School-led Initial Teacher Training (ITT) is not a new concept, the current position of schools in ITT has been developed in line with government neoliberal agendas since the 1980s. The origins of school-led ITT, however, can be traced back to the Monitorial system of the early nineteenth century where teacher helpers were drawn from more able pupils, replaced in 1846 by the Victorian Pupil-Teacher model (Dent, 1977). This paper focuses specifically on one recent school-led model, School Direct (SD), which promoted schools’ role in recruiting, training and employing teachers as a means of ‘growing their own’. The paper problematises notions of ‘growing your own’, questioning why ‘growing’ teachers has become a seemingly attractive model for schools.
The research basis for the paper drew on data from sixteen participants across four Teaching School Alliances (TSAs) which are school networks who developed and led SD training routes. It embraced multiple stakeholders’ lenses, including both those involved in, and those experiencing training.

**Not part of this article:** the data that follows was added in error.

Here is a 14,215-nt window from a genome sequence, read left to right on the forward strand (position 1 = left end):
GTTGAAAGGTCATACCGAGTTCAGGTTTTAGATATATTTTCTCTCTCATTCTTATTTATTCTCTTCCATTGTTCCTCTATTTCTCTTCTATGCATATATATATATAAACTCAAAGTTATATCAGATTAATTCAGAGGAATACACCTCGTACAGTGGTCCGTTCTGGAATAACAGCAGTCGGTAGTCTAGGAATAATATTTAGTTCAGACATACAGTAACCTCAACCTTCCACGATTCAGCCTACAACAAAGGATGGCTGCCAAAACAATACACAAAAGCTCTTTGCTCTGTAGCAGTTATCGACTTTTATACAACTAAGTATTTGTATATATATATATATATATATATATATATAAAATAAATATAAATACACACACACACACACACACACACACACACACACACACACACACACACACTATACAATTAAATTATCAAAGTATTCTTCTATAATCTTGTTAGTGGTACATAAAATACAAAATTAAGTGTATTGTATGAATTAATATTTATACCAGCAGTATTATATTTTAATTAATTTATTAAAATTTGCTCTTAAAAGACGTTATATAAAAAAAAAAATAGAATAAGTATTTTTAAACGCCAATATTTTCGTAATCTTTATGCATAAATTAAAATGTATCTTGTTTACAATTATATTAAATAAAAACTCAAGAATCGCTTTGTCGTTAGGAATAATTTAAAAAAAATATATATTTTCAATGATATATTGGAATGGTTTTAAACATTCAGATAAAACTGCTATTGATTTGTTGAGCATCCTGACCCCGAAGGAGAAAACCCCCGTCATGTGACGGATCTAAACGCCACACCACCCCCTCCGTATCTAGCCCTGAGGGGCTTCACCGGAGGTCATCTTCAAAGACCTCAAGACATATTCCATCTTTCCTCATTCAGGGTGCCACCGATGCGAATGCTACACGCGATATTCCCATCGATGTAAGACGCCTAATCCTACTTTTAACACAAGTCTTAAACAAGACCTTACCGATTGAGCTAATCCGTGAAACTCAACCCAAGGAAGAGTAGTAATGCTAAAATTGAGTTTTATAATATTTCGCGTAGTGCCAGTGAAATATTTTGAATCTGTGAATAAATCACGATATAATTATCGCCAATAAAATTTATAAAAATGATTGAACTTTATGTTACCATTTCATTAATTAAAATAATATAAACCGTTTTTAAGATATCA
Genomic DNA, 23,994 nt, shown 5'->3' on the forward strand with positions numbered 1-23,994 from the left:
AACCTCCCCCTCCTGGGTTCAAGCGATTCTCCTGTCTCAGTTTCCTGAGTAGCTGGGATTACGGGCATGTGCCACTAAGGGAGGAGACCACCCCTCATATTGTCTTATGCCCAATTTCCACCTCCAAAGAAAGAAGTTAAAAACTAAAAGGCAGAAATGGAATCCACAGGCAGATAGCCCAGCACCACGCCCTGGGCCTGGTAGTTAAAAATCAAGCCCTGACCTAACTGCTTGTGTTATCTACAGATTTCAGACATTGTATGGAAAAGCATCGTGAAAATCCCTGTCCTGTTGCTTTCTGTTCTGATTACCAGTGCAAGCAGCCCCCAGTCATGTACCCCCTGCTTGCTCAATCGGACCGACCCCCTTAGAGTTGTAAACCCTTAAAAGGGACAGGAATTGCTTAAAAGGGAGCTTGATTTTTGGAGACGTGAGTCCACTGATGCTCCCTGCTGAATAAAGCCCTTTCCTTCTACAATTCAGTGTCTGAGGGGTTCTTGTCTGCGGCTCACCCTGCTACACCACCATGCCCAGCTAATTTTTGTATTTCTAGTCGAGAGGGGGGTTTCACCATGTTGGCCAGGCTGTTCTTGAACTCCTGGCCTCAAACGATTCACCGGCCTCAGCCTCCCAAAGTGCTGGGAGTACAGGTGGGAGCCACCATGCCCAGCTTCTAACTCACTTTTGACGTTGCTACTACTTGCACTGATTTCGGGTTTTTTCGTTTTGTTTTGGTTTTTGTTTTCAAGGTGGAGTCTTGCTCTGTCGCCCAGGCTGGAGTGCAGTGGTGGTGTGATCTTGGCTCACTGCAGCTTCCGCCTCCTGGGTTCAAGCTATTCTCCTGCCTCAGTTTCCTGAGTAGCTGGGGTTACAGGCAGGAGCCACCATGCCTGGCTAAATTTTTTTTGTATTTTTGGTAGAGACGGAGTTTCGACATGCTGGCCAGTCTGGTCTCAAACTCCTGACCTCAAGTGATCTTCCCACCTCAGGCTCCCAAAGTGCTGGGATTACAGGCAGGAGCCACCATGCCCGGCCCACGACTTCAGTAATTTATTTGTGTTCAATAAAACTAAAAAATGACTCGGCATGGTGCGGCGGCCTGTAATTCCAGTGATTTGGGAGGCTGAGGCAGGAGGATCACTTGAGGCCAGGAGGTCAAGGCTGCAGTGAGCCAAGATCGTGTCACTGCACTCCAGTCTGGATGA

My findings conclude that there can be much advantage for schools in ‘growing’ teachers who know and can deliver school pedagogies from the start of their ECT year. However, this purpose of growing your own is very school-centred giving insufficient consideration of training teachers’ needs. For trainees, SD experiences can be very uncomfortable, they describe the subjectivity of being ‘moulded’ to fit within schools’ specific settings along with feelings of powerlessness to challenge pressures exerted on them.
This paper concludes by challenging both the concept and practice of ‘growing your own’ teachers, and questions the risk this poses for the teaching profession’s systemic needs, as well as issues for the children it serves.
Hill, J. (2023) School-led Initial Teacher Training: Why are schools so attracted to the idea of ‘growing their own teachers’?. Educationalfutures, [online] Vol. 14(1). Available at: https://educationstudies.org.uk/?p=20860 [Accessed 09 Dec, 2023].